As the new year begins, rainbows of explosions erupt across our skies in celebration. But do any of us stop and wonder about the cost this causes to the surrounding environment.

The London 2018 New Year's fireworks cost an incredible £3.25M showing how fundamental this tradition is in our celebrations of the new year. This is a huge increase from 2016's budget of around £2.1M and £1.05M in 2000. Yet, despite its iconic essence in our culture, we rarely hesitate as we listen to the familiar booms and crackles that light up our horizons.

As climate change continues to hold its grasp around our planet, we are becoming more aware of its effects. Australia burns brighter than America on the 4th of July and yet most of us still do nothing except spread the word on social media or at most donate spare change to charity. So I want to find out what effect fireworks have on the environment and if it is an issue that should be questioned more.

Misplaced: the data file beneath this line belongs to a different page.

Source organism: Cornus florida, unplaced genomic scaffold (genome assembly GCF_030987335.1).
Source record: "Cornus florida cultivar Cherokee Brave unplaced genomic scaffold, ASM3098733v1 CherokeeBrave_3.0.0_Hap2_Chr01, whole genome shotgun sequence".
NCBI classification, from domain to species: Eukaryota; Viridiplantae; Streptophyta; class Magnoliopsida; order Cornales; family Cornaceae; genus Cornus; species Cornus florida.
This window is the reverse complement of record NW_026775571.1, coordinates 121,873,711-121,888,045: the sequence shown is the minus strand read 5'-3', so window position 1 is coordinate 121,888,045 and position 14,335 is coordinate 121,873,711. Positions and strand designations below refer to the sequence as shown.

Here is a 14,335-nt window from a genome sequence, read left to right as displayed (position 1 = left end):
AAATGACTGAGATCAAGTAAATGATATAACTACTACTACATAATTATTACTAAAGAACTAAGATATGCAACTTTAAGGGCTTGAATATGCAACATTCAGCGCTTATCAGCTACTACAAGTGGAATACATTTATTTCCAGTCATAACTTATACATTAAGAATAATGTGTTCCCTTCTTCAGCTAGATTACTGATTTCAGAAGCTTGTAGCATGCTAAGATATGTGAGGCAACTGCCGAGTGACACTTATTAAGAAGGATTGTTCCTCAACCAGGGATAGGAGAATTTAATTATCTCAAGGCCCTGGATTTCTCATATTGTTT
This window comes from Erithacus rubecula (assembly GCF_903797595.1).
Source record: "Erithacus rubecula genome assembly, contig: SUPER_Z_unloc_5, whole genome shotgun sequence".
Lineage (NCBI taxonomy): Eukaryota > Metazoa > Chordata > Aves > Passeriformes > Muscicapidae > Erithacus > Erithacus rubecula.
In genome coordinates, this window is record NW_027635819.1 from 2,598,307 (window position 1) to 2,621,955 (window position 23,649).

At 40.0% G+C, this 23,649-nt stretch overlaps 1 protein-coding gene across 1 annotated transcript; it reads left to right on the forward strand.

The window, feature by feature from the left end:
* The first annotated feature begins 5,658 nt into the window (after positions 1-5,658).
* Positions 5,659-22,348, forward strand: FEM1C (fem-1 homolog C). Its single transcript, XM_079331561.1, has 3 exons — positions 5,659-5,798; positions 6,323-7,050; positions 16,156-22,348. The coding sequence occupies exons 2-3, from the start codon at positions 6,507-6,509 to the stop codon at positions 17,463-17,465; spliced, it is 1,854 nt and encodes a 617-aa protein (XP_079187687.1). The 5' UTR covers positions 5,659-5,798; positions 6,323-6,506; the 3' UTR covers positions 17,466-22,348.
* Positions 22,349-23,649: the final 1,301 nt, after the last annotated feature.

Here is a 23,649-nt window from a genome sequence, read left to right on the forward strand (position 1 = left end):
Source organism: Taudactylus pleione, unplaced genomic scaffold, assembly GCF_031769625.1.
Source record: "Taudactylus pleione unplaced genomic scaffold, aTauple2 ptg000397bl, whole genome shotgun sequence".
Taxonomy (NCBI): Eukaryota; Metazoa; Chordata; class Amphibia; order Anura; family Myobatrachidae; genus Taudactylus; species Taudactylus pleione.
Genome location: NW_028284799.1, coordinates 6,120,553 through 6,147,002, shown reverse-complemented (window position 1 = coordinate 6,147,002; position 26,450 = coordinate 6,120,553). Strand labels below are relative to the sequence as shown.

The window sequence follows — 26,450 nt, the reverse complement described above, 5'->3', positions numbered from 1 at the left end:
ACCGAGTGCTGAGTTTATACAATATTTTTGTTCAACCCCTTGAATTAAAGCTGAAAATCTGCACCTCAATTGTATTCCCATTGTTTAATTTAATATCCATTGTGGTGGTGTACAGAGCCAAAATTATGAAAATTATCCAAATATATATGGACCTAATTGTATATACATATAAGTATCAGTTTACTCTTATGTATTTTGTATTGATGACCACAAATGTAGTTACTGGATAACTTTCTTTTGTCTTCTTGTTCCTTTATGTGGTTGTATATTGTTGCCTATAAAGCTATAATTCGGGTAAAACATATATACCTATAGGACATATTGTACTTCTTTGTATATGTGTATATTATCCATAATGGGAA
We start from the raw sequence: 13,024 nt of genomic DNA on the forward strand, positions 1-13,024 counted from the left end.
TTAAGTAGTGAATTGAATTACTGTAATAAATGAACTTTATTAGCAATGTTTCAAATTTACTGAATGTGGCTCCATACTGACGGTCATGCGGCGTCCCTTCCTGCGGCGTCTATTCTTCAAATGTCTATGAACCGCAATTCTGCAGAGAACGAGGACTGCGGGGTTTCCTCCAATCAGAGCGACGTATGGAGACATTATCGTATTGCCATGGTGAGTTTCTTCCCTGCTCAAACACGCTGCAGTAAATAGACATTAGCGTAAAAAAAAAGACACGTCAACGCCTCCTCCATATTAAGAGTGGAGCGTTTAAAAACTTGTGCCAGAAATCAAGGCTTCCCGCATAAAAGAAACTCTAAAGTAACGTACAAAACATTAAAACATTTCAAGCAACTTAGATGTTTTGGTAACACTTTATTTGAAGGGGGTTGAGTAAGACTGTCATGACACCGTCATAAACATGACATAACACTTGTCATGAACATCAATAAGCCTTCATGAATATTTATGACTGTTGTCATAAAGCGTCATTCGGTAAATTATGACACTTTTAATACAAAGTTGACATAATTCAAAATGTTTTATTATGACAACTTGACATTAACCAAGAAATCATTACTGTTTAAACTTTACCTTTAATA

Exquisite colours are what make them stand out yet the tiny metal particles that produce the colours cause extreme pollution, especially during big events such as Diwali or New Year's. In fact, across India, the annual Diwali fireworks cause far worse pollution than Beijing on a bad day and are linked to a 30-40% increase in breathing problems.

What is shot up into the sky,  must, of course, fall back down. The fireworks that land on the ground contain residues of unburnt propellants or metals for colour. These are washed away by rain into lakes and rivers and are thought to be linked to thyroid problems.

So although it is unlikely that we will replace fireworks in our celebrations of important events, we must be more aware of their effects and perhaps work towards finding more sustainable adaptations.

Charlotte Brereton